Ogorzalek: Let’s ax the income tax in favor of one based on consumption


I totally agree with the doctor and retired Arizona state Sen. Thomas C. Patterson because, for years, I’ve come to the exact same conclusion (“Could the fair tax be in our future?” Sept. 19).

For decades, the U.S. federal income tax code has been, and continues to be, a massively bloated, dysfunctional mess. I have a relatively simple tax situation but need an expensive tax software program to claim a $10 foreign tax credit from dividends issued by a U.S.-based mutual fund investment. Why is it so darn difficult?

Politicians, deep-state bureaucrats and special interest groups weaponize the tax code (picking winners and losers) to promote (and give tax cuts to) the preferred behaviors that they’ve subjectively decided are in the public interest, while punishing monetary behavior they arbitrarily find offensive or greedy.

As a destroyer of wealth, a deterrent to the production of income and a disincentive to achieving financial success, we must ax the income tax.

And replace it with a consumption tax. Pay as we go and generate government revenue the same time as we consume.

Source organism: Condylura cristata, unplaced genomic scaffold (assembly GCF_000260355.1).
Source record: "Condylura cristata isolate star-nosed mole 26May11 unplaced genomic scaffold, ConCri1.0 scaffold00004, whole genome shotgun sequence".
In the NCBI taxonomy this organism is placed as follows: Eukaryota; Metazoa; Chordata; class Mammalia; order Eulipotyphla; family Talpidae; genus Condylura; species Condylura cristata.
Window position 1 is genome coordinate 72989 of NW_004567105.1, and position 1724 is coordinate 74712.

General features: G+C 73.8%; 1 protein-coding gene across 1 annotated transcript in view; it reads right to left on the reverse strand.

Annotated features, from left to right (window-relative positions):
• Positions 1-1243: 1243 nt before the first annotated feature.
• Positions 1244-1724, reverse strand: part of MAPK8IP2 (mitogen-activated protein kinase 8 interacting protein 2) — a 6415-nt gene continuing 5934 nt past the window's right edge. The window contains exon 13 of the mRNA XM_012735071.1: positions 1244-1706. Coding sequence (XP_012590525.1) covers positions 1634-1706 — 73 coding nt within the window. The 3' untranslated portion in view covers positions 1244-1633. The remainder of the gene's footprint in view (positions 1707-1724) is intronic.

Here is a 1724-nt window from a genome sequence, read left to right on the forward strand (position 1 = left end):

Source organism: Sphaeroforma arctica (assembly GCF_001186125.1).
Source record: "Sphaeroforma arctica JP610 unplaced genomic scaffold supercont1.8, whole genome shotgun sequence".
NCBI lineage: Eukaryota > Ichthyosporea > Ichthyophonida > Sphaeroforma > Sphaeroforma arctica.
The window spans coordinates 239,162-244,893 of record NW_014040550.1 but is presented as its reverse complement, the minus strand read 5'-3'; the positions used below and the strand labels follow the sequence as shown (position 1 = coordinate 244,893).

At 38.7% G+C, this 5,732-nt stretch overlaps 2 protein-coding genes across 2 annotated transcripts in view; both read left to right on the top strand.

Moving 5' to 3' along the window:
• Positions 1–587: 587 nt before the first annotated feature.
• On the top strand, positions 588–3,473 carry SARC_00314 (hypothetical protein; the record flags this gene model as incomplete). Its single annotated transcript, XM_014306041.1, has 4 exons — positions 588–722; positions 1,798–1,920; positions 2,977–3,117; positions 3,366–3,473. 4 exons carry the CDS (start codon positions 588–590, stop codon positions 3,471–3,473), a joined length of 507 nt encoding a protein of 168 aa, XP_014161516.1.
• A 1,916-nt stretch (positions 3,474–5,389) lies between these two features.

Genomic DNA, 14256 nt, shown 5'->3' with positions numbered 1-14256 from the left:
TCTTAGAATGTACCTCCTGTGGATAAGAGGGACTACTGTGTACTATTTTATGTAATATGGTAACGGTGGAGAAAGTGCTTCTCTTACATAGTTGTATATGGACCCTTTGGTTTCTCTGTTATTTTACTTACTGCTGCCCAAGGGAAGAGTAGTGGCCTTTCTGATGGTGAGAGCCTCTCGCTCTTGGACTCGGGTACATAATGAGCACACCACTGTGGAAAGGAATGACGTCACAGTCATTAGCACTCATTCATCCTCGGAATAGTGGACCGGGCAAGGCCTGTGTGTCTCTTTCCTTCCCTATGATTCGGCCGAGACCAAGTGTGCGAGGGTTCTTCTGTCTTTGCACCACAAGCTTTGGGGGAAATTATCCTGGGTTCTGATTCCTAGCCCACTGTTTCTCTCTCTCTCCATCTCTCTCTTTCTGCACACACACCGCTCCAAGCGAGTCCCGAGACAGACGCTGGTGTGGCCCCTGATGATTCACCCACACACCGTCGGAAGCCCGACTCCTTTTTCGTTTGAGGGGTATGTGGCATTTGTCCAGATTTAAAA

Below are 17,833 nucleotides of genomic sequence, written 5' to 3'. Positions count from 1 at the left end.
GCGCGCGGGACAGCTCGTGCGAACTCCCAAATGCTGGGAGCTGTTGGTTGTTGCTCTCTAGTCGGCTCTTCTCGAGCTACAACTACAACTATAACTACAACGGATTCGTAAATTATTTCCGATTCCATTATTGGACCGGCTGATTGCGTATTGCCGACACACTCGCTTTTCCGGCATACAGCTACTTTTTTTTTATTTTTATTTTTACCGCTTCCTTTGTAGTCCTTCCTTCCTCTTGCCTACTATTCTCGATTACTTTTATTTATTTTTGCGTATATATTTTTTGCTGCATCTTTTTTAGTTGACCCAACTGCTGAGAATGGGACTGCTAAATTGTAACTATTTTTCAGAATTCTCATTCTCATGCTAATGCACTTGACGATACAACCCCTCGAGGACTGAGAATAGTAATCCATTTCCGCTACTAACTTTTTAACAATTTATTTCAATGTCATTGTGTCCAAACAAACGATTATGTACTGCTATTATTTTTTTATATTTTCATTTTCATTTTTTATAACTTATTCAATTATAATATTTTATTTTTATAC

Here’s a look at some simple sales tax ideas:

First, starting with what won’t be taxed. Within reasonable limits, life’s necessities — like food, clothing, shelter, health care, education, transportation and telecommunications — will be tax-exempt.

That means: Everything else becomes discretionary spending and will be subject to consumption tax.

The sales tax will be progressive. Large-ticket (increasingly expensive) items will be taxed at proportionally higher rates.

So, if multimillionaire types want a new yacht, they will help out by contributing generously to Uncle Sam’s coffers. And all purchases above a certain limit must be strictly digital and monitored, so they can’t try to circumvent the sales tax by buying overseas or under the table. Extremely stiff penalties will help deter aspiring sales tax cheats.

Of course, the devil is in the details (to be worked out), but I bet if the IRS puts its money-grubbing noggin to it, we could easily ax the income tax!

John Ogorzalek


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